No worker should work as an employee and at the same time be an independent contractor in the same company. But this may be possible if one is working for different companies. The law is very clear when distinguishing between employees and independent contractors. This is based on the relationship one has with their employer.
If you are wondering whether you are working as an employee or an independent contractor, this guide provides information to help you avoid being misclassified.
Who Is An Independent Contractor(IC)?
An independent contractor is an individual who has a contract to work for another person according to their own methods. Such a person is not subject to any other control except for whatever is included in their contractual agreement. If you have been employed as an independent contractor, you want to make sure your employer treats you as an employee.
Who Is An Employee?
An employee is a person who works to get paid an annual salary or hourly basis on a specific job. An employer controls what work to do and when to do it. The Internal Revenue Service (IRS) sets the standards of who is to work as an employee.
If you have been working but unsure whether your employer is treating you as an independent contractor or an employee, the below difference may help you determine your position. The law is very keen to track an employer who misclassifies employees as independent contractors to satisfy their money greediness.
Such issues may require one to have best employment law attorney in California as employers who are found in the wrong tend to take adverse actions against an employee who complains. An experienced employment lawyer can help you with the best options to take if you have been misclassified as an IC instead of an employee.
The Difference Between An Employee And An Independent Contractor
Many people are not aware of the difference between employees and independent contractors. Below are some of the common ways that one may use to distinguish between the two:
- Taxes: Employees can have their taxes withheld back to their paychecks, but an IC has to pay for any estimated tax each quarter. Besides, an employee shares Medicare and Social Security taxes with their employer, whereas an IC is responsible for these obligations.
- Business deductions: An IC qualifies for more business deductions on their incomes compared to employee
- Employment benefits: An employee gets standard employment benefits such as social security disability benefits, health care insurance, dental services, paid vacation, among others, while an IC has to fund their own benefits. Worse enough such benefits may not be tax free keeping in mind that employee gets such benefits tax free.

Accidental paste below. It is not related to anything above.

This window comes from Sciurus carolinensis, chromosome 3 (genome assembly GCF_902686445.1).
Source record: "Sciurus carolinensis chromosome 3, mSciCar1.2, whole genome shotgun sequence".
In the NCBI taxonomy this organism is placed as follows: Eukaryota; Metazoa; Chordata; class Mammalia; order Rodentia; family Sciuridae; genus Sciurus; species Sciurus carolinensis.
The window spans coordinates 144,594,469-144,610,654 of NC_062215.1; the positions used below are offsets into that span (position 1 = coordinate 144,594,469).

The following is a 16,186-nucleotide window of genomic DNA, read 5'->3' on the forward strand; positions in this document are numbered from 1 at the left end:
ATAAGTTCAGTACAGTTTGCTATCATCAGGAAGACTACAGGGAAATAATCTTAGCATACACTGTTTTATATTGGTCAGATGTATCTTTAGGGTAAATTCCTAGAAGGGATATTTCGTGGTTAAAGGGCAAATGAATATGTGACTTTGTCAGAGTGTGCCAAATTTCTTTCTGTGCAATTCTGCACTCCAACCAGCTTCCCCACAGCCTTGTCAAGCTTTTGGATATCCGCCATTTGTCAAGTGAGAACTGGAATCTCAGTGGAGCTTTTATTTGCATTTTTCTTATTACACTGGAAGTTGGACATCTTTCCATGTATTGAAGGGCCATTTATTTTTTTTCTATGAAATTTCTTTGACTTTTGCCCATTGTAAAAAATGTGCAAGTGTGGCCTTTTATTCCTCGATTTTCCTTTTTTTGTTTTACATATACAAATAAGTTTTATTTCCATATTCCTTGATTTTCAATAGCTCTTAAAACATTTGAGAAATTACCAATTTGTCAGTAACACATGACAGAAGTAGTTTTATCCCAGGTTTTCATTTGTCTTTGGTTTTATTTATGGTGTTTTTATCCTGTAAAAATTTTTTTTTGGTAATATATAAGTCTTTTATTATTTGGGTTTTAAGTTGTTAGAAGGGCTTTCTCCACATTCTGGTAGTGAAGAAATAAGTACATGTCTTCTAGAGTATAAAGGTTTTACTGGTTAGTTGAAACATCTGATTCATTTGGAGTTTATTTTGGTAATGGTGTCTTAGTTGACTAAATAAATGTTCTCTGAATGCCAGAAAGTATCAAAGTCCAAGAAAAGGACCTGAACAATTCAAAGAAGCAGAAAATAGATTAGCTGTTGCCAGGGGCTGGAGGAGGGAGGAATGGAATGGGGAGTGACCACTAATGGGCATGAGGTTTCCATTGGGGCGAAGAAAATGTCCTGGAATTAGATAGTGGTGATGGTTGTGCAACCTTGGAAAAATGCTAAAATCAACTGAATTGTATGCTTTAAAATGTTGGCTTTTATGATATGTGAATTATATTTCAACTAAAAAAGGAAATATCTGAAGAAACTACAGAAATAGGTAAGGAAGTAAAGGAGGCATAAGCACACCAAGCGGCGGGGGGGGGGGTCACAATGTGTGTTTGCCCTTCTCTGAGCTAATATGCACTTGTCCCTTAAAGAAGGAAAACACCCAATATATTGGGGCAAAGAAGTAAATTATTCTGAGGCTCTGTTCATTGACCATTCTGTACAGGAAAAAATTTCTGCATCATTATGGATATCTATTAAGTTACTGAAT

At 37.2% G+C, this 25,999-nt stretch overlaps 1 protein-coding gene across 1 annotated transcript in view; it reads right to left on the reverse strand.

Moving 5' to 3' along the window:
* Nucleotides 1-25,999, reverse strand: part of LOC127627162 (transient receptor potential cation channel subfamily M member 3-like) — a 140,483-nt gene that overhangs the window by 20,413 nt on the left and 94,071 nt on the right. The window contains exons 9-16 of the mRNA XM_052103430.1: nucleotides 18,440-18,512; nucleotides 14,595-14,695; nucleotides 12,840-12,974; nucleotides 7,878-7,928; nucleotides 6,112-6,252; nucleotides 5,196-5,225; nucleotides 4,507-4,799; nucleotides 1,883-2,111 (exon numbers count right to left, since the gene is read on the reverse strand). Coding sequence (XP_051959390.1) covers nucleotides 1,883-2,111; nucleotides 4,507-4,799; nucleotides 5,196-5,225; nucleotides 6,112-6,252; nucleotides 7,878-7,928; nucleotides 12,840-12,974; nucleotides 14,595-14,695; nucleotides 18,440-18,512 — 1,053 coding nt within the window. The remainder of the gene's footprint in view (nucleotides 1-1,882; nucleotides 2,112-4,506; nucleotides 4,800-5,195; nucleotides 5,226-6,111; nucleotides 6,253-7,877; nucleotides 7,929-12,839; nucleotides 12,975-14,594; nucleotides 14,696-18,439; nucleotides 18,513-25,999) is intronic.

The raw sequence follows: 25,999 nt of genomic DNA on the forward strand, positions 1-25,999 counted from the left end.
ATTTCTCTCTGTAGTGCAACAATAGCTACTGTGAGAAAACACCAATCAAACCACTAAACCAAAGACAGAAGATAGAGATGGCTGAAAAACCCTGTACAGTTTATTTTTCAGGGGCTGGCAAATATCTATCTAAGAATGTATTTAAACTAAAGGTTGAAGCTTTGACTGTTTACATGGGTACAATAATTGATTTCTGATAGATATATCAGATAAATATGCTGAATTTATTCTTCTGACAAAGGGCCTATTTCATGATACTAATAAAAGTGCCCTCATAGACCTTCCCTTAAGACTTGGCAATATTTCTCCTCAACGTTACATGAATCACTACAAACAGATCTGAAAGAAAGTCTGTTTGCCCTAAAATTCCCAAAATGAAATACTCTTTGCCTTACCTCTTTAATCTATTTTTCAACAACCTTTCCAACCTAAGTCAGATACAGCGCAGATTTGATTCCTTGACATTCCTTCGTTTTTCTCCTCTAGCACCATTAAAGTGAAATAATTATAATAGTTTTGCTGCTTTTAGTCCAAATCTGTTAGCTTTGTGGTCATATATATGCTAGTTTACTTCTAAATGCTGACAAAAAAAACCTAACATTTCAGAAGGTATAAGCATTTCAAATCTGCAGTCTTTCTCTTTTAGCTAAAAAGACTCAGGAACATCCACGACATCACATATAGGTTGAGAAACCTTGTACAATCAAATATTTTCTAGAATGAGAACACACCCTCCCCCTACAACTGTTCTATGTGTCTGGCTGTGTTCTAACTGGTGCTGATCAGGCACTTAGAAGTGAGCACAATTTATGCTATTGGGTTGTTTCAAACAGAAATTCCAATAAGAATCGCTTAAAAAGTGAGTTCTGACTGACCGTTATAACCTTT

- Negligence: An employer cannot be held liable for the negligence act of an IC, whereas they can pay for damages caused by their employees. For instance, if an employee caused an accident with a company car and it’s established he/she was under the influence, the employer may be pinned down legally because they never performed an adequate criminal background check to determine whether the employer was using drugs.
- Work control: An employee has no control over what to do and how to do it, whereas an IC has no control over their hours. One can opt to work on weekends and work on other tasks during weekdays. Also, an IC controls how much money to charge for a given project and whether to accept or reject a project.
Why Employers Misclassify Independent Contactors As Employees
If you believe to be an employee, but your employer has misclassified you as an independent contractor, life may be tough on you. This means that your employer will have control over your work and work methods but force you to pay for all your Medicare or Social Security taxes. Besides, if you suffer from a work-related injury, you will not be eligible for workers’ compensation benefits. Many negative outcomes relate to the misclassification of IC instead of an employee. If you learn of this mistake, you should immediately talk to your employer. He/she may be willing to pay all damages and rectify such issue/ But if your employer had a bad intention of saving money and is unwilling to talk over the matter, you need to take other legal steps:
- Contact the IRS to determine your employment status. You will be required to file an IRS form to answer some questions on how your employer treats you. The agency will then contact your employer to clarify the facts.
- File tax returns with IRS Form 8919 to report any uncollected Medicare or Social Security taxes.
There are other steps to take, such as filing workers’ compensation benefits where you may have suffered work-related injuries. Also, if you complained about the issue and your employer fired you, you may file an unemployment insurance claim to have your employer pay unpaid insurance premiums.